“The morale boost is amazing,” British Army spokesman Captain Laurence Roche told The Local on Thursday. “The soldiers are fiercely proud of these things.”
The two mammalian mascots “Imphal” and “Quebec” recently travelled from England to join the 1st Battalion The Yorkshire Regiment at the German base, which is home to the British Army's 20th Armoured Brigade. The pair, named after battle honours, were a traditional gift from Yorkshire residents and have been adopted as official pets.
“We're not exactly sure, but we believe the tradition comes from the First World War when soldiers used ferrets when foraging for food,” Roche said, adding that the wee carnivores were used to hunt rabbits for the soldiers.
But these modern ferrets are purely symbolic and won't be along to supplement rations in November when the 300 soldiers from the battalion nicknamed “The Yorkshire Warriors” head to southern Iraq.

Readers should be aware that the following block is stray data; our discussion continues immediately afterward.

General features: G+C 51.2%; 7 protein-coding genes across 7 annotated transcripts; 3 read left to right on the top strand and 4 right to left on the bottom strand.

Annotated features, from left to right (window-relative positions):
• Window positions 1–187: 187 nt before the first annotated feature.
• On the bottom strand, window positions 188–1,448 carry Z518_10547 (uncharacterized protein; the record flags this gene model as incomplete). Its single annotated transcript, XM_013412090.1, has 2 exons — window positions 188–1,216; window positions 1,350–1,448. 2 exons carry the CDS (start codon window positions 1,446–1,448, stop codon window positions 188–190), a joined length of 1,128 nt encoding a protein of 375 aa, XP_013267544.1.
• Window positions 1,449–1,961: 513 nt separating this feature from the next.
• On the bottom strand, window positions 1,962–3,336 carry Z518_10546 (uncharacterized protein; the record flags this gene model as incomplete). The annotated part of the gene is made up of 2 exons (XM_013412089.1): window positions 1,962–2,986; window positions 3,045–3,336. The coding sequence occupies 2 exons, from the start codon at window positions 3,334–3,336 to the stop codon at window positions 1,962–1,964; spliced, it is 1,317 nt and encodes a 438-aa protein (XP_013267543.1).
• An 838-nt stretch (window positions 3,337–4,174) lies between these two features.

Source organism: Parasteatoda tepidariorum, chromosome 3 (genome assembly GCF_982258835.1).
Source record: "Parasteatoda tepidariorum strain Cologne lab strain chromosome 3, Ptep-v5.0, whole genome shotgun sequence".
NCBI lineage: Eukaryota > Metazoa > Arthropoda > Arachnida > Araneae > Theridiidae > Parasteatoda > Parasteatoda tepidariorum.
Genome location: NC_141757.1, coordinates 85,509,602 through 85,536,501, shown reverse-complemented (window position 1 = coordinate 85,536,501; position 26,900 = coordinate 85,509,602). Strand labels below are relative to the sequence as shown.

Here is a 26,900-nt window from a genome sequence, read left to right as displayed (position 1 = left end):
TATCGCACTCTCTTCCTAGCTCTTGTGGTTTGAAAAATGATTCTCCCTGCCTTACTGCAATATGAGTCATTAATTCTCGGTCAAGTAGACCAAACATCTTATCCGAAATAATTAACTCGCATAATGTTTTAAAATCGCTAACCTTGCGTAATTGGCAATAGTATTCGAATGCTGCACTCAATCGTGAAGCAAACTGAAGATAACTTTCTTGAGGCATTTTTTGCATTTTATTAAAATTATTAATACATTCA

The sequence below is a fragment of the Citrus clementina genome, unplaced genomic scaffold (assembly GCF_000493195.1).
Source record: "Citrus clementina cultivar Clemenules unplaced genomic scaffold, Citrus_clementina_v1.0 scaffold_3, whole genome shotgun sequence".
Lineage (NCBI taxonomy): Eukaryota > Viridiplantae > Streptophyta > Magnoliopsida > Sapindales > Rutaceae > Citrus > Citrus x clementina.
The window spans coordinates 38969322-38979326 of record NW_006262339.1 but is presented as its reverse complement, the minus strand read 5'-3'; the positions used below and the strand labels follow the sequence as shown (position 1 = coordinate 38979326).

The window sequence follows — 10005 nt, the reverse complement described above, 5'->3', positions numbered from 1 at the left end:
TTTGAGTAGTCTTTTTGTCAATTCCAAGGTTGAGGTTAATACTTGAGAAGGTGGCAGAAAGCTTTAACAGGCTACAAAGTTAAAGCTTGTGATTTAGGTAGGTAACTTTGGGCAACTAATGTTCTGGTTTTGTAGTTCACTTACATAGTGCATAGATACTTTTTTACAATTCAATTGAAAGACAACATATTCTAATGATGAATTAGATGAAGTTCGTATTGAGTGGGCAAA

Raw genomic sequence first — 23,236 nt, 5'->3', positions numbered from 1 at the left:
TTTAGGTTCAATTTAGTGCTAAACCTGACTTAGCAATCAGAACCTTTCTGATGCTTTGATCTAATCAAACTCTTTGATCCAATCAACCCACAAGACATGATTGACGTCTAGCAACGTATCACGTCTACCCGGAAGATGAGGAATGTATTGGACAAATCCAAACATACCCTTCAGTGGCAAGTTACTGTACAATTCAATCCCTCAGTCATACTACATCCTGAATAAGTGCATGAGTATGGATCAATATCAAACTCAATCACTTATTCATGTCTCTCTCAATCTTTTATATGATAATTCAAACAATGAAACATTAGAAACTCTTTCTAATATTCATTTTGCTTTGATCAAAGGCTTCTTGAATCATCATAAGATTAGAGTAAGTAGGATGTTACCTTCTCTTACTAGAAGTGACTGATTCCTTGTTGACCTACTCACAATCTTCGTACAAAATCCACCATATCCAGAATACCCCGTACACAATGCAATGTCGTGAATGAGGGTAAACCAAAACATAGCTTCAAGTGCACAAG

The ferrets will remain home in a cage just in front of the barracks, where they play a central part of military life, taking part in parades in their own tiny uniforms in regimental colours. When the troops are in formation, the ferrets are even allowed to scamper around the soldier's boots.
“They have a jacket in Brunswick (Braunschweig) green with a capbadge on the side of it and they have little hats and the regimental leads which are exactly the same as our stable belts. They're the pride of the Battalion,” Provo Corporal Norman Shay said in an army statement.
The Yorkshire Warriors are the only British battalion to have ferrets, but a handful of units also have animal mascots, including goats, a horse and an Irish Wolfhound, Roche said.